How companies address climate change and other environmental issues, as well as social and governance topics (better known by the abbreviation ESG) is now viewed – by investors, research and ratings firms, activists, employees, customers, and regulators – as fundamental to business resilience and value creation. We expect the intense regulatory focus on these issues to continue in 2022.

The clamor for attention to climate change as a financial risk has become more urgent, driven by a confluence of factors, the most visible of which is the accelerating physical impact of climate change, including the frequency and severity of floods, wildfires, rising sea levels and droughts, as well as concern by many experts that the window for preventing more dire, long-term consequences is rapidly closing. Related to climate risk are the “transition risks” that companies face as they work in conjunction with countries, regulators, and other stakeholders to reduce reliance on carbon and its impact on the climate. The Task Force on Climate-related Financial Disclosures (TCFD) defines these transition risks as “risks associated with the transition to a lower-carbon economy, the most common of which relate to policy, tax, and legal actions, technology changes, market responses and reputational considerations.” A challenge for boards is to help ensure that these transition risks are properly addressed by management, together with other climate change risks. 

Monitoring the rapidly changing legal and regulatory developments regarding climate change is critical as regulators and policy makers globally are placing greater demands on companies to take action. The recent COP26 summit enhanced the awareness of climate change as a priority through the International Sustainability Standards Board (ISSB)[i] and the Glasgow Financial Alliance for Net Zero (GFANZ)[ii].

As noted in our webinar on climate change[iii], there has been a shift in mindset in among Belgian companies over the past few years: they are increasingly serious about doing the right thing. Investors are pushing for responsible investments and more transparency; new regulation and reporting requirements, such as the Corporate Sustainability Reporting Directive (CSRD)[iv], are forcing (large) companies to look more closely at their sustainability strategies; and the European regulator, ESMA, has included climate-related matters in their public statement on European common enforcement priorities for 2021 annual financial reports.[v]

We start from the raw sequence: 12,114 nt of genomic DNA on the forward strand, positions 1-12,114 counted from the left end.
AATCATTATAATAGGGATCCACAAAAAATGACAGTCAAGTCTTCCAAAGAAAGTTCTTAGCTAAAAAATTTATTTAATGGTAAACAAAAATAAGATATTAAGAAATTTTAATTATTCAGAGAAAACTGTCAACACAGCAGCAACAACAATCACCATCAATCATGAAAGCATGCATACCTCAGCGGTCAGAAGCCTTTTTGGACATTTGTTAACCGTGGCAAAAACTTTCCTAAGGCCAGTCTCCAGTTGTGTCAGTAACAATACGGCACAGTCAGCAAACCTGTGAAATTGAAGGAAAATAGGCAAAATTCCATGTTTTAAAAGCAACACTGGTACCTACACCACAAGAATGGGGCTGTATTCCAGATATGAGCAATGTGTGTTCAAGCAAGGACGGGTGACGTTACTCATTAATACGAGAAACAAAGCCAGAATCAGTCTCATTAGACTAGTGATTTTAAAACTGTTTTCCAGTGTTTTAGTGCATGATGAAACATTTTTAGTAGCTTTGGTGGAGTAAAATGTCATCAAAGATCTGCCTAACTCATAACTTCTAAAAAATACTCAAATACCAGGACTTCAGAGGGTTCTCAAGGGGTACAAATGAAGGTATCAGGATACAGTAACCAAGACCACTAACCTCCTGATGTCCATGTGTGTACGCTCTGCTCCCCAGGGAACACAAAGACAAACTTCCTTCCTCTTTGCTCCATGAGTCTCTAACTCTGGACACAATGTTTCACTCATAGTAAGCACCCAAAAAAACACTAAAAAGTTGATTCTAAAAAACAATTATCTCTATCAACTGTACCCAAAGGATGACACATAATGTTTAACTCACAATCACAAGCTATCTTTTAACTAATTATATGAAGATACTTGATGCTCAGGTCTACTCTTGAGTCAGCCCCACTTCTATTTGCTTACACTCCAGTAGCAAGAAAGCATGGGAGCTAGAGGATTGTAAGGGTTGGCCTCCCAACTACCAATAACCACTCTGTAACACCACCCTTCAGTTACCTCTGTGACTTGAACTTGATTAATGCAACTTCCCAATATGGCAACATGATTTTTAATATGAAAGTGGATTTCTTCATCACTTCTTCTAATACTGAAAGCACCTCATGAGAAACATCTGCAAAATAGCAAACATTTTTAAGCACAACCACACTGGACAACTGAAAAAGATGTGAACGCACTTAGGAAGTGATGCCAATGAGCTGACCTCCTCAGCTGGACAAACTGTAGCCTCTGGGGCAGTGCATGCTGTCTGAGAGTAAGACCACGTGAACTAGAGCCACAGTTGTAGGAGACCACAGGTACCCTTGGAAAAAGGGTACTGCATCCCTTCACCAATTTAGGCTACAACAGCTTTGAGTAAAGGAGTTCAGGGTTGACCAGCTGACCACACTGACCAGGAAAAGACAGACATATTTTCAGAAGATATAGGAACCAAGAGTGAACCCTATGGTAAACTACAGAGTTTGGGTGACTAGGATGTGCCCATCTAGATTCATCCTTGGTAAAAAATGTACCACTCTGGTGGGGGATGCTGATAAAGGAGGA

In the transition to low-carbon economies, financial institutions have a critical role to play in redirecting financial flows to sustainable activities, acting as catalyst in the transition. In parallel, climate and environmental risks create a threat to the stability of the banking sector, as they generate vulnerabilities amongst the counterparties of banks. For these reasons, climate and environmental risks are high on the regulatory agenda for 2022. As illustrated in its guidelines published in 2020[vi], the ECB expects banks to explicitly incorporate climate and environmental risks in their business models and strategy and manage associated risks accordingly.

While climate change is the principle issue, it does not stand in isolation. Therefore, the other ESG topics are also relevant to boards today. Leading board management is one where the range of ESG topics are tackled.

After determining which ESG issues are of strategic significance, several fundamental questions should be front and center in boardroom conversations about the company’s ESG journey:

  • What are the ambitions in terms of ESG-associated issues, considering both the resilience of long-term activities and the impact the company is willing to have on the society?
  • How is the company embedding them into core business activities (strategy, operations, risk management, R&D, incentives and corporate culture) to drive long-term performance?
  • Is there a clear commitment and strong leadership from the top, and enterprise-wide buy-in?

Oversight of these risks and opportunities is a significant challenge, involving the full board and potentially multiple board committees. For example, elements of climate and ESG oversight likely reside with the audit and remuneration committees – and other committees, like an ESG or sustainability committee, may have responsibilities as well. Overlap is to be expected, but this puts a premium on information sharing and communication and coordination among committees. It also requires that committees have the expertise to oversee the issues delegated to them.